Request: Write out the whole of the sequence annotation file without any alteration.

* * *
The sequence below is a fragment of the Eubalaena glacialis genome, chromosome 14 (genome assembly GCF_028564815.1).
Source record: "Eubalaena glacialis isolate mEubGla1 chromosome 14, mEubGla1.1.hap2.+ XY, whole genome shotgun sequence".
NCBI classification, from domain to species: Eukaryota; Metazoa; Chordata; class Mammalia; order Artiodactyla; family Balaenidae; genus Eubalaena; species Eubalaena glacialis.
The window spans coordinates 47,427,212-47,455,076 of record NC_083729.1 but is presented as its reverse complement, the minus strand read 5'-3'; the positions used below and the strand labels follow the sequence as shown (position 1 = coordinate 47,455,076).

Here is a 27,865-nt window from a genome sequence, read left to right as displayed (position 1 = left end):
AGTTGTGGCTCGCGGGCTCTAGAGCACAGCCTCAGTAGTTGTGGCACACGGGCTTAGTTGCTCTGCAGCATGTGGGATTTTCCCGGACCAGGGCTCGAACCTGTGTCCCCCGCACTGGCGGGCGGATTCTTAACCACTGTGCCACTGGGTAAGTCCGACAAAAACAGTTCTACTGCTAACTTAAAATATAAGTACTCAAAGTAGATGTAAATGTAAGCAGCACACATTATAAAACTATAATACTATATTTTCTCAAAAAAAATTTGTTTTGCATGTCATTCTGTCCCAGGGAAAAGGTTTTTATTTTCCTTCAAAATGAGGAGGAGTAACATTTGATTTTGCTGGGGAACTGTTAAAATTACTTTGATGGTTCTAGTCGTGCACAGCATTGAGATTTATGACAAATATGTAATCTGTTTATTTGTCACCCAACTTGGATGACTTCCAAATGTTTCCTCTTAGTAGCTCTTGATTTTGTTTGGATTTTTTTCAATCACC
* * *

The sequence below is a fragment of the Eubalaena glacialis genome, chromosome 14 (genome assembly GCF_028564815.1).
Source record: "Eubalaena glacialis isolate mEubGla1 chromosome 14, mEubGla1.1.hap2.+ XY, whole genome shotgun sequence".
NCBI classification, from domain to species: Eukaryota; Metazoa; Chordata; class Mammalia; order Artiodactyla; family Balaenidae; genus Eubalaena; species Eubalaena glacialis.
The window spans coordinates 47,427,212-47,455,076 of record NC_083729.1 but is presented as its reverse complement, the minus strand read 5'-3'; the positions used below and the strand labels follow the sequence as shown (position 1 = coordinate 47,455,076).

Here is a 27,865-nt window from a genome sequence, read left to right as displayed (position 1 = left end):
AGTTGTGGCTCGCGGGCTCTAGAGCACAGCCTCAGTAGTTGTGGCACACGGGCTTAGTTGCTCTGCAGCATGTGGGATTTTCCCGGACCAGGGCTCGAACCTGTGTCCCCCGCACTGGCGGGCGGATTCTTAACCACTGTGCCACTGGGTAAGTCCGACAAAAACAGTTCTACTGCTAACTTAAAATATAAGTACTCAAAGTAGATGTAAATGTAAGCAGCACACATTATAAAACTATAATACTATATTTTCTCAAAAAAAATTTGTTTTGCATGTCATTCTGTCCCAGGGAAAAGGTTTTTATTTTCCTTCAAAATGAGGAGGAGTAACATTTGATTTTGCTGGGGAACTGTTAAAATTACTTTGATGGTTCTAGTCGTGCACAGCATTGAGATTTATGACAAATATGTAATCTGTTTATTTGTCACCCAACTTGGATGACTTCCAAATGTTTCCTCTTAGTAGCTCTTGATTTTGTTTGGATTTTTTTCAATCACC